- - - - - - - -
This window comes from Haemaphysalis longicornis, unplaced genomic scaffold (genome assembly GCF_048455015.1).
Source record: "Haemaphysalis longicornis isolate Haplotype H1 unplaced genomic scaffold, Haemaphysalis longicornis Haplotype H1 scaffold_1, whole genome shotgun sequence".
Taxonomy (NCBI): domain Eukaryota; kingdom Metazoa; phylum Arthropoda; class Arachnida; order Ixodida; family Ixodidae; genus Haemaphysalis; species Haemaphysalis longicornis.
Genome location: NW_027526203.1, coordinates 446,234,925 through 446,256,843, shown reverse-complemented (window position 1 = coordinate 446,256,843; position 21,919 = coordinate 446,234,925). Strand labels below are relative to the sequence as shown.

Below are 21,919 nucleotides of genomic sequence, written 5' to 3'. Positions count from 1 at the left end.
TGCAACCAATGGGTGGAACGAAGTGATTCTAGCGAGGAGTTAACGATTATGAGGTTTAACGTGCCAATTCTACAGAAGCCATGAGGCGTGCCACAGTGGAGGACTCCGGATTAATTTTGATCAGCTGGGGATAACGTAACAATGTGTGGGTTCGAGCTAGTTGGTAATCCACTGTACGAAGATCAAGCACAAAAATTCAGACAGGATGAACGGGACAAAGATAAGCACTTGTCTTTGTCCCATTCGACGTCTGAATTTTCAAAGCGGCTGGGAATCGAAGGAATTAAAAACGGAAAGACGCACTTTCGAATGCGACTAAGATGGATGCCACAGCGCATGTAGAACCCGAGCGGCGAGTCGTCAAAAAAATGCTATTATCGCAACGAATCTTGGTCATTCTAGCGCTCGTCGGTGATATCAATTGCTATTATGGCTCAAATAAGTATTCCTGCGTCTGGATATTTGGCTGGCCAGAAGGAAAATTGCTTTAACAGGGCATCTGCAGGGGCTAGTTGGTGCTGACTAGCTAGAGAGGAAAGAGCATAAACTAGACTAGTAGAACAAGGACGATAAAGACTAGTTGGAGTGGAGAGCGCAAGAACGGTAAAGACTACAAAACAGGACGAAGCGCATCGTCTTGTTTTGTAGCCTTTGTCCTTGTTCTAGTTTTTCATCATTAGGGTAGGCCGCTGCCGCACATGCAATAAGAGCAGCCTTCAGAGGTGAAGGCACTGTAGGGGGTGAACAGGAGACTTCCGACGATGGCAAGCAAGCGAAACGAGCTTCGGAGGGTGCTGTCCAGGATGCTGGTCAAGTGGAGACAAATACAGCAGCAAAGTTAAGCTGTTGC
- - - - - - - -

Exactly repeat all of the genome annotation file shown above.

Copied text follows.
This window comes from Haemaphysalis longicornis, unplaced genomic scaffold (genome assembly GCF_048455015.1).
Source record: "Haemaphysalis longicornis isolate Haplotype H1 unplaced genomic scaffold, Haemaphysalis longicornis Haplotype H1 scaffold_1, whole genome shotgun sequence".
Taxonomy (NCBI): domain Eukaryota; kingdom Metazoa; phylum Arthropoda; class Arachnida; order Ixodida; family Ixodidae; genus Haemaphysalis; species Haemaphysalis longicornis.
Genome location: NW_027526203.1, coordinates 446,234,925 through 446,256,843, shown reverse-complemented (window position 1 = coordinate 446,256,843; position 21,919 = coordinate 446,234,925). Strand labels below are relative to the sequence as shown.

Below are 21,919 nucleotides of genomic sequence, written 5' to 3'. Positions count from 1 at the left end.
TGCAACCAATGGGTGGAACGAAGTGATTCTAGCGAGGAGTTAACGATTATGAGGTTTAACGTGCCAATTCTACAGAAGCCATGAGGCGTGCCACAGTGGAGGACTCCGGATTAATTTTGATCAGCTGGGGATAACGTAACAATGTGTGGGTTCGAGCTAGTTGGTAATCCACTGTACGAAGATCAAGCACAAAAATTCAGACAGGATGAACGGGACAAAGATAAGCACTTGTCTTTGTCCCATTCGACGTCTGAATTTTCAAAGCGGCTGGGAATCGAAGGAATTAAAAACGGAAAGACGCACTTTCGAATGCGACTAAGATGGATGCCACAGCGCATGTAGAACCCGAGCGGCGAGTCGTCAAAAAAATGCTATTATCGCAACGAATCTTGGTCATTCTAGCGCTCGTCGGTGATATCAATTGCTATTATGGCTCAAATAAGTATTCCTGCGTCTGGATATTTGGCTGGCCAGAAGGAAAATTGCTTTAACAGGGCATCTGCAGGGGCTAGTTGGTGCTGACTAGCTAGAGAGGAAAGAGCATAAACTAGACTAGTAGAACAAGGACGATAAAGACTAGTTGGAGTGGAGAGCGCAAGAACGGTAAAGACTACAAAACAGGACGAAGCGCATCGTCTTGTTTTGTAGCCTTTGTCCTTGTTCTAGTTTTTCATCATTAGGGTAGGCCGCTGCCGCACATGCAATAAGAGCAGCCTTCAGAGGTGAAGGCACTGTAGGGGGTGAACAGGAGACTTCCGACGATGGCAAGCAAGCGAAACGAGCTTCGGAGGGTGCTGTCCAGGATGCTGGTCAAGTGGAGACAAATACAGCAGCAAAGTTAAGCTGTTGC